The practice of chemigation—the overall term for applying pesticides or fertilizers through center pivots—peaked in the 1980s and early 1990s when farmers treated for corn borer infestations, and then the practice subsided with the introduction of transgenic hybrids with Bt traits for corn borer control.
Richard Ferguson, University of Nebraska soils specialist, believes more farmers ought to consider applying nitrogen through pivots to spoon feed nitrogen, especially since 80% of Nebraska's 8 million irrigated acres watered by sprinklers. "We should be taking more advantage of fertigation. We are in a good position in Nebraska to do so.
"It is an efficient method of supplying part of the nitrogen needed by the crop near the time of maximum nitrogen uptake," Ferguson says. "It's also a stewardship practice by preventing nitrate leaching to the groundwater."
While it varies by hybrid, the most rapid period of uptake is between the eight-leaf stage and tasseling, a time a steady supply is critical for optimum yield.
Bill Kranz, University of Nebraska irrigation engineer who coordinates the chemigation certification training each year, has seen a moderate increase in the number of farmers or other operators the past two years taking the 2- to 3-hour course to become certified chemigation applicators.
The Upper Big Blue NRD, based in York, encourages use of fertigation, says Rod DeBuhr, the district's water department manager. Nebraska's natural resources districts, under the 1987 Nebraska Chemigation Act, are charged with inspecting irrigation systems that are equipped with several mandated safety components when applying pesticides or fertilizer.
Nebraska passed the state Chemigation Act in 1987 to prevent backflow of chemicals or fertilizers from the irrigation system to groundwater in case of a breakdown.
The Nebraska Department of Environmental Quality oversees the program and its requirements. The agency contracts with UNL to conduct certification training for chemigation operators, which can be farmers, one or more of their employees, a crop consultant or an agronomist. Those who become certified can't transfer the certification to someone else on the farm.
After the training course is taken, a test at the end of the session must be passed. Certification lasts for four years.
A certified chemigator submits the paperwork to his or her natural resources district which then issues the permit.
NRDs, under the law, also inspect chemigation setups. If you're newly certified, your system will be inspected before it can be operated. Inspection of permits renewals depends on the NRD, but usually its every three to four years.
Dates and locations for UNL-sponsored certification training sessions this year had not been finalized at this writing. For information on the schedule, contact your local Extension educator or Bill Kranz, UNL Extension irrigation engineer, at 402-584-3857. His email address is email@example.com.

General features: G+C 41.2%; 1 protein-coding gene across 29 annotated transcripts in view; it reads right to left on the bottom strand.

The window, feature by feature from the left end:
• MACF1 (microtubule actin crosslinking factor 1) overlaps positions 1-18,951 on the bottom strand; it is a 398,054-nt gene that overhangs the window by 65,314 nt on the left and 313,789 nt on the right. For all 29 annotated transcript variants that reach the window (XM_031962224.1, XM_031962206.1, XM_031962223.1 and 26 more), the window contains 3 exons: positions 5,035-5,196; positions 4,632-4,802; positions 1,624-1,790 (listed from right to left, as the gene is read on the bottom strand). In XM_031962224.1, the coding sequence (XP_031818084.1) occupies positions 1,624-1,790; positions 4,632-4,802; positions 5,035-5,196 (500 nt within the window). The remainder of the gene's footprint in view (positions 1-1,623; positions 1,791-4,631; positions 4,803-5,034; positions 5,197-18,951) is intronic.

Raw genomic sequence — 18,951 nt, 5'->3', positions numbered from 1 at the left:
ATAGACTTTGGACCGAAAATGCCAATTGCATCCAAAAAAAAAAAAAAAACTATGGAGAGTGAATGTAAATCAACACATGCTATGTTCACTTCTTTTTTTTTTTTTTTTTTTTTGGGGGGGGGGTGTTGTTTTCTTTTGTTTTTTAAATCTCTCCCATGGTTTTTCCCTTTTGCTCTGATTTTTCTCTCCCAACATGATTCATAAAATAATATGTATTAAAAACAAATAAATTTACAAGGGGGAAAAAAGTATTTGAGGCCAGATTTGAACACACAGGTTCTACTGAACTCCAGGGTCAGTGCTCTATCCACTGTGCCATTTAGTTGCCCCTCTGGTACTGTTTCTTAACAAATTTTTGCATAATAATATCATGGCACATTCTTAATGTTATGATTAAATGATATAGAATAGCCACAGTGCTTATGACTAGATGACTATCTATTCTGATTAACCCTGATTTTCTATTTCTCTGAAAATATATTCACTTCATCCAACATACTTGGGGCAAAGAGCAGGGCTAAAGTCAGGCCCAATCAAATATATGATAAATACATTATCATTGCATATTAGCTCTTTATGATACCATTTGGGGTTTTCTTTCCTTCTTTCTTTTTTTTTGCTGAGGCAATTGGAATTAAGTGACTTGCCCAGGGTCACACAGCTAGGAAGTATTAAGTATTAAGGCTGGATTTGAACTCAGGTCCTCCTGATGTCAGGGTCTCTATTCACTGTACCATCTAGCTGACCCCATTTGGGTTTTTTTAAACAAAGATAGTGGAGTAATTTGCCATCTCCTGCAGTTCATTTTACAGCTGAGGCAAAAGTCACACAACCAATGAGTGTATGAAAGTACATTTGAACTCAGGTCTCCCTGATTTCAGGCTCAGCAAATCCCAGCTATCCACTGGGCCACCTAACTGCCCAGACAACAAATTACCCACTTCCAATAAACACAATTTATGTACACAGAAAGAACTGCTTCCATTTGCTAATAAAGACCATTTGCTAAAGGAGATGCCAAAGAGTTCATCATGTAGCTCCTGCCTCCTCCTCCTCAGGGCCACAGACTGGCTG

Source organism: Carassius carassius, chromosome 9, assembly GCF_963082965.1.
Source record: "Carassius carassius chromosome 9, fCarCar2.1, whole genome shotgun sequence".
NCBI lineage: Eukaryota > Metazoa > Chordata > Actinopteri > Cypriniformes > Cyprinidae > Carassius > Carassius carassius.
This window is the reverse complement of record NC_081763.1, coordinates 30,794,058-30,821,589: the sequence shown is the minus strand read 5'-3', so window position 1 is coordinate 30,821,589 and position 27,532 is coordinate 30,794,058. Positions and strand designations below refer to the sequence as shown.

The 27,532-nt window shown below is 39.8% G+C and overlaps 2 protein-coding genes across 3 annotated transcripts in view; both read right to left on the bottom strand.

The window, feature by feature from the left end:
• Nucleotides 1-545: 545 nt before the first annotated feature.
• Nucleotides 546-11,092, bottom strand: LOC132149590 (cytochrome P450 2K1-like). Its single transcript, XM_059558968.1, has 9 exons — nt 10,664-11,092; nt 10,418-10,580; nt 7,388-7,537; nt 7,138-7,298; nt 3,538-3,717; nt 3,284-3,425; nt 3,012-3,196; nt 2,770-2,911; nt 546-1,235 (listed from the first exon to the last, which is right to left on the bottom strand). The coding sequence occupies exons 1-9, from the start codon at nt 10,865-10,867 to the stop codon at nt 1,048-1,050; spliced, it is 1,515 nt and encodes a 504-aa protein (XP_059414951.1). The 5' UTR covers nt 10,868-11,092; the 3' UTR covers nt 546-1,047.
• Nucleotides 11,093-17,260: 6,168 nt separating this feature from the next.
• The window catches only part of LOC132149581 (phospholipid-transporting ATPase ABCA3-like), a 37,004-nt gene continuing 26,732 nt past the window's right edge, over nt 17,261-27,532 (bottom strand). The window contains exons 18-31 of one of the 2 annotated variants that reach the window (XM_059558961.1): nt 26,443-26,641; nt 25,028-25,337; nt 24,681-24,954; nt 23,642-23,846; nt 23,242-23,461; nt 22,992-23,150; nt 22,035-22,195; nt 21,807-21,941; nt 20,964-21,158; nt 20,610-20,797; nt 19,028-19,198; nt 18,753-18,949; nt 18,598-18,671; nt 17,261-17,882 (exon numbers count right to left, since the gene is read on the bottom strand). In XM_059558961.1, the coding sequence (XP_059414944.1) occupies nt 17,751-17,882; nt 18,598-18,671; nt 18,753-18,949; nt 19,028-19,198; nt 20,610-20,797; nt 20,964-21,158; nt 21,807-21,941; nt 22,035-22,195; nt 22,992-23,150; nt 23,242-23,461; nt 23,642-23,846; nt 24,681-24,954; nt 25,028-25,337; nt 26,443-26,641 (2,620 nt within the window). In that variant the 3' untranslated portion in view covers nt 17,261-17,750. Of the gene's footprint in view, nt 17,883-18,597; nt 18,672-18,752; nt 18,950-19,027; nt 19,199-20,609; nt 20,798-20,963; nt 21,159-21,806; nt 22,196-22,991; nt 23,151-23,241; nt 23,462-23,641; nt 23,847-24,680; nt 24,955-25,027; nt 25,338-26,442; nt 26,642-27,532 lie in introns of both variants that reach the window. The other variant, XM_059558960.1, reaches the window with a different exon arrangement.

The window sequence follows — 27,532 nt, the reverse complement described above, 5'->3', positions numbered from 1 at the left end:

However, the University of Nebraska-Lincoln Extension is set to unveil an Internet-based chemigation training program later in February.
UNL's Kranz says the web-based training program is intended for those needing to recertify, not for those becoming certified for the first time.
"The training program covers all the information presented at the in-person training sessions," he says. "You will be able to access the new training program from anywhere Internet access is available."
The training consists of a series of modules which contain text, video clips and calculators to provide chemigators with the necessary information to employ chemigation in an effective, efficient and environmentally safe manner while safeguarding farm workers involved in chemigation," according to Kranz.
He says that training is self-paced and can be done over several visits to the website.
The online program, like the in-person sessions, requires taking a test after completing the training. However, the tests aren't available in the same program. Instead, those finishing the online training must go to one of 16 Extension office locations in Nebraska to take the test.
Those testing sites for online testing and contact numbers are:
Grand Island, 308-385-5088
North Platte, 308-532-2683
Again, you can contact Kranz at 402-584-3857 or your county Extension educator.
Once the program has been released, producers will be able to go to http://water.unl.edu/web/cropswater/chemigation. Once there, you'll find links to "chemigation course directions," where you can sign in, and then to "proceed to chemigation training."